Skip to main content



Hartz Mountain Industries v. The Planning Board of the Village of Ridgefield Park

A-80-02T3 (N.J. Super. App. Div. 2004) (Unpublished)

ZONING—An appellate court reverses a lower court, item by item, on the lower court’s rejection of planning board approvals granted to a office park developer.

A corporation proposed to develop a high-rise office park on property that the municipality had repeatedly identified as ripe for redevelopment. The land was the largest tract of undeveloped and under-developed land in the municipality. The local planning board granted preliminary major site plan approval for the entire project. It also granted final site plan approval for Phase I. Phase I included the construction of an office tower, a parking structure, and all of the off-site transportation infrastructures. A condition of the planning board’s approval was that the corporation had to acquire certain adjacent property which blocked access to the major roadway. The owner of that property had resisted negotiations, and brought in lieu of prerogative writs actions to set aside the approvals. Furthermore, there was opposition to the municipality’s new enabling ordinance. The ordinance extended the boundaries of the office park’s zone to incorporate lands owned by the Turnpike Authority. This had the potential to eliminate a building height issue for the development.

The lower court set aside the site plan approvals and vacated the ordinance. It held the corporation did not have standing to pursue its development applications because it was not a “developer” as defined by the Municipal Land Use Law (MLUL). The lower court concluded that the corporation was not a developer because it did not own all of the land needed for the development, specifically the property owned by the adjacent property owner. It further held that there was no evidence of a public/private partnership whereby the corporation’s project would become feasible as a result of a governmental exercise of eminent domain.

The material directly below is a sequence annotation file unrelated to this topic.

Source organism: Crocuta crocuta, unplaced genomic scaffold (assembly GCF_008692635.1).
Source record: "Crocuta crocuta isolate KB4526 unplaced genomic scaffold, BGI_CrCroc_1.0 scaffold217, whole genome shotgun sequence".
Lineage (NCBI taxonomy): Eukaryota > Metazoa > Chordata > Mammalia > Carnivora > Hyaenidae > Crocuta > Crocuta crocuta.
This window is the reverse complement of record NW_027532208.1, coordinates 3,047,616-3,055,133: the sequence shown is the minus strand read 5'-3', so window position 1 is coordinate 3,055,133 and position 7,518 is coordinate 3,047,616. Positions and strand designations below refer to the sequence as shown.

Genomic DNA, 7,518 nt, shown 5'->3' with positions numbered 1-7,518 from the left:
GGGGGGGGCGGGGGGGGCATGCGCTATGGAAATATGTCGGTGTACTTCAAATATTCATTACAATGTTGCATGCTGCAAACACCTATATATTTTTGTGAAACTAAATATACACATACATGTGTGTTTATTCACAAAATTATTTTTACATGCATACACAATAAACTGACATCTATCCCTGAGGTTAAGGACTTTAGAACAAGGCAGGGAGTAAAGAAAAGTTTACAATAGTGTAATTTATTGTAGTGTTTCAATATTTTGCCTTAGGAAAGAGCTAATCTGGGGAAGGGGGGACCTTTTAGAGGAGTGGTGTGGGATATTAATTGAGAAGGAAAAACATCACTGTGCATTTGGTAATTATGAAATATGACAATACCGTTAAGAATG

On appeal, the Appellate Division disagreed, concluding that the corporation met the definition for a developer. N.J.S.A. 40:55D-3 defines a “developer” as the owner of a lot or of any land proposed to be included in a proposed development. Thus, the Court held that the lower court was incorrect in defining a “developer” as an applicant who owns all of the land to be used in a development. Even though a local board can not grant approval of a plan where fundamental elements are left unresolved before preliminary approval, the actions of the board in this case were acceptable because it had only approved the plan upon the acquisition of the necessary element, namely the acquisition of part of the adjacent property. In addition, the Court found that condemnation to facilitate the project was not inconceivable. N.J.S.A. 40A:12A-8 permits a municipality to acquire property in order to effectuate a redevelopment plan. In this case, the municipality had previously commented approvingly on the proposed development, finding it to be in the public interest and consistent with its own master plan. Therefore, the Court held that the board properly conditionally approved the proposal.